He felt guilty thinking that, though, and quickly buried the thought in his mind. He had more important things to worry about, he told himself, than whether or not he was manly. Still, he couldn't help but notice that Neville didn't have a blanket.
He growled, annoyed at himself, and felt his mood sour almost as darkly as Ron's. The two found Hermione waiting in the common room as usual, but Ginny was missing. "She went ahead with Neville to meet Luna," Hermione explained shortly, and Harry's grip on his side-bag tightened considerably.
Halfway through breakfast, he brought up the topic that had been bothering him all night. "We need to figure things out," he announced between bites of eggs. Ron grumbled incoherently and Hermione took a dainty sip of water. He lowered his voice, "About the Horcruxes."
"Yes, Harry," Hermione said patronizingly, and he told himself to stay calm because she was still angry at Ron. "That's easier said than done."
He rolled his eyes. "Well, we have to get a move on. We can't hide out in Hogwarts forever, waiting for the knowledge to suddenly appear."
Hermione shifted guiltily. "All right, you're right," she admitted, speaking directly to him and ignoring Ron completely. She paused, biting her lip. "Listen, Harry … " she took a deep breath. "I was thinking … "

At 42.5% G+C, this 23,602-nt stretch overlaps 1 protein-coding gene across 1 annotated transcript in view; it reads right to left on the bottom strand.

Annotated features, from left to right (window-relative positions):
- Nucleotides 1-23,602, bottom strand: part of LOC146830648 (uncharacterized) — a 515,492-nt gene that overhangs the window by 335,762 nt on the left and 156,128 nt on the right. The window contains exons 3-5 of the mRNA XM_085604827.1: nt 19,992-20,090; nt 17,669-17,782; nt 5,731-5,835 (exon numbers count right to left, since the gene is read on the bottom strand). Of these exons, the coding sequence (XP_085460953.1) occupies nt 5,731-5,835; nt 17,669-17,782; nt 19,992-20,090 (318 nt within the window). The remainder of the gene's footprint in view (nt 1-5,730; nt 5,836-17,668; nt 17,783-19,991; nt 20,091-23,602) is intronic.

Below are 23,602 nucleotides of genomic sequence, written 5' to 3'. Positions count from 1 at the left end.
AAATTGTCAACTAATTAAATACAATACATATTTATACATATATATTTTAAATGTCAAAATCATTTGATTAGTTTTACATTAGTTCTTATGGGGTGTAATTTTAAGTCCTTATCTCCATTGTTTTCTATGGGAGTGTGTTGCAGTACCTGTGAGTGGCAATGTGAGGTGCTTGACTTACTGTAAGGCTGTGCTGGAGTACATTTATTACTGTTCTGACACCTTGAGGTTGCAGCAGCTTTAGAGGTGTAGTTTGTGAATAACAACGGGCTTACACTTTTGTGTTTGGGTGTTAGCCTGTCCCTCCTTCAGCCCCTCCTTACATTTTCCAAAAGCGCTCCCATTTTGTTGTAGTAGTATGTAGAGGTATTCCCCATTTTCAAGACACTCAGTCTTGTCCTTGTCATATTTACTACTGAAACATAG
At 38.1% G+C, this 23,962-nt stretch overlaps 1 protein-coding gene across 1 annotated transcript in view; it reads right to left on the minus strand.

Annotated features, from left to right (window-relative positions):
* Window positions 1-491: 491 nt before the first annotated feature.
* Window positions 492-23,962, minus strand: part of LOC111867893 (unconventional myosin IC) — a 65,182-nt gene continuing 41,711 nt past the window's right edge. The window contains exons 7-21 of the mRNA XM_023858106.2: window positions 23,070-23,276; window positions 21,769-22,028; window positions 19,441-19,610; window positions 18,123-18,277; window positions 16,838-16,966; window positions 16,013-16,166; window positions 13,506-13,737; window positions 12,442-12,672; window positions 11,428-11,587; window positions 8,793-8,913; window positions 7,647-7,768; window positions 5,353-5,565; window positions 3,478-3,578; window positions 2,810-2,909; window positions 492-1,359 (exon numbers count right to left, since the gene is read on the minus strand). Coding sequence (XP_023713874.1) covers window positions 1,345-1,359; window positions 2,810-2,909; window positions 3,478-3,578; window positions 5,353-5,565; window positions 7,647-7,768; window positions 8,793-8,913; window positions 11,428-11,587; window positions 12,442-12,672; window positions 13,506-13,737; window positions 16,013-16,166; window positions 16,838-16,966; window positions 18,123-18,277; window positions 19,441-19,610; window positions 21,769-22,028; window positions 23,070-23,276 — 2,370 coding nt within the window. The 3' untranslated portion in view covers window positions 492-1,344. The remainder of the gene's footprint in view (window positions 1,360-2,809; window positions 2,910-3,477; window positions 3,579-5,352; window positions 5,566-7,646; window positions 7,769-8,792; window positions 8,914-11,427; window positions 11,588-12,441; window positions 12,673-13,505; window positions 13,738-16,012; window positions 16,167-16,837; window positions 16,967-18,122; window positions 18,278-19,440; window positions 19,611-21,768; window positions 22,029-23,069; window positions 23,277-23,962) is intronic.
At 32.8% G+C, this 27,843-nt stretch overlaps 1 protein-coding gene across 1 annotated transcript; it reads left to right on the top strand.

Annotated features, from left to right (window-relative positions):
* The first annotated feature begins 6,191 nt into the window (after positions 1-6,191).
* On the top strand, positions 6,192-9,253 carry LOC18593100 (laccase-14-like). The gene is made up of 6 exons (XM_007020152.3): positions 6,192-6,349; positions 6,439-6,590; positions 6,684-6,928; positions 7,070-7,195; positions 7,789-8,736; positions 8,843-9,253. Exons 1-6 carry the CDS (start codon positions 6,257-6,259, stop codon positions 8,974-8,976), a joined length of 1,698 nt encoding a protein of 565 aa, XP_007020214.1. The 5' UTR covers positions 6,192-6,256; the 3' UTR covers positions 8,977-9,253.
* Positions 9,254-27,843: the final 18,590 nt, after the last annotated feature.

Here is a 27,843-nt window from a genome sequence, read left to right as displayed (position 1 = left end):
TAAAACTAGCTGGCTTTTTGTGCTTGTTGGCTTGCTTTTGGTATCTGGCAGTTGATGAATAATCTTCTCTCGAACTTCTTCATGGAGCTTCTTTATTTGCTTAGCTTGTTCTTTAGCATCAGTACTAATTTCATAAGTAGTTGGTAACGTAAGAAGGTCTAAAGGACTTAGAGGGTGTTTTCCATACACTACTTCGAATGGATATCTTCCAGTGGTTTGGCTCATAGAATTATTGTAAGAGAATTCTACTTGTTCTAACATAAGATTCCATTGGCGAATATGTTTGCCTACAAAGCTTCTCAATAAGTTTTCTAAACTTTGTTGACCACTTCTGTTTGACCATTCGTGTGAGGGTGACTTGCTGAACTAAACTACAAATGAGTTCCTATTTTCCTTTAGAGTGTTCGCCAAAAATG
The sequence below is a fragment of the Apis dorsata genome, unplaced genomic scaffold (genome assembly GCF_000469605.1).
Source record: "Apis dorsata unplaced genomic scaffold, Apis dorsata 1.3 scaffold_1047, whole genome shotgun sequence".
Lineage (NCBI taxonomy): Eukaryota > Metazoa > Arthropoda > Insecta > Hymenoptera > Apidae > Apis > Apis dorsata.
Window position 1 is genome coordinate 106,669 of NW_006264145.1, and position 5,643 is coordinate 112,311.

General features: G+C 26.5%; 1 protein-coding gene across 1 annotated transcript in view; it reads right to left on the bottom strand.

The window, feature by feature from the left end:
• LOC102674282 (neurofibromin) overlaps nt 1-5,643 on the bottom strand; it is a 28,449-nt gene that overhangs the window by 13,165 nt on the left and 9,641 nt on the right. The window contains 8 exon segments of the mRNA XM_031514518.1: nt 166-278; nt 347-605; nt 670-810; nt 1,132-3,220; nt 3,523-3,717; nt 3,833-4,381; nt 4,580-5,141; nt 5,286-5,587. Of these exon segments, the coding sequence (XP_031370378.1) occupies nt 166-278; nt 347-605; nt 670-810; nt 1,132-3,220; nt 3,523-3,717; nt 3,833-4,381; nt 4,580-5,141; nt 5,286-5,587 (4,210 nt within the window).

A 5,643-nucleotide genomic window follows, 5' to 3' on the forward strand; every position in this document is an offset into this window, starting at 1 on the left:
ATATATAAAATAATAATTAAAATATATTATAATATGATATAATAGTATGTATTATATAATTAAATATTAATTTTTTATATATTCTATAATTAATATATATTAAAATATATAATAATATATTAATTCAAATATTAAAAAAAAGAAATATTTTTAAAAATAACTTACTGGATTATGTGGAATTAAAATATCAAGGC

"What a surprise," Ron muttered.
She shot him a glance, but other than that didn't rise to the bait. "I was thinking," she continued, "that maybe … " she took a deep breath.
"Out with it, Hermione," Harry said flatly.
"I was thinking that maybeweshouldenlistGinny'shelp." There was a heavy pause in which Harry pretended to consider it.
"No." It was Ron who'd spoken this time, but Hermione continued to ignore him.
"It makes sense, Harry," she pressed. "Ginny's smart – one of the best in her year, if she'd bother to apply herself a bit more. And she'd bring a fresh point of view. Besides, you know as well as I do that she'll find out what we're up to eventually. We might as well make it on our terms, so that we can let her know what we want to and keep the rest secret."
Harry paused. It sounded so … un-Hermione-like to suggest lying at all, especially to one of her best friends. "No," Ron said again. "I don't want her involved."
"Well, it's a little late for that," Hermione spat. "She's already involved. At least this way she would be helpful and involved."
Ron turned to her finally. "And how is she involved? She's not dating Harry anymore, she's not a member of the Order, You-Know-Who doesn't even know that she exists. In what world does that spell 'involved'?"
Hermione pursed her lips. "Except that he does know that she exists, because he possessed her."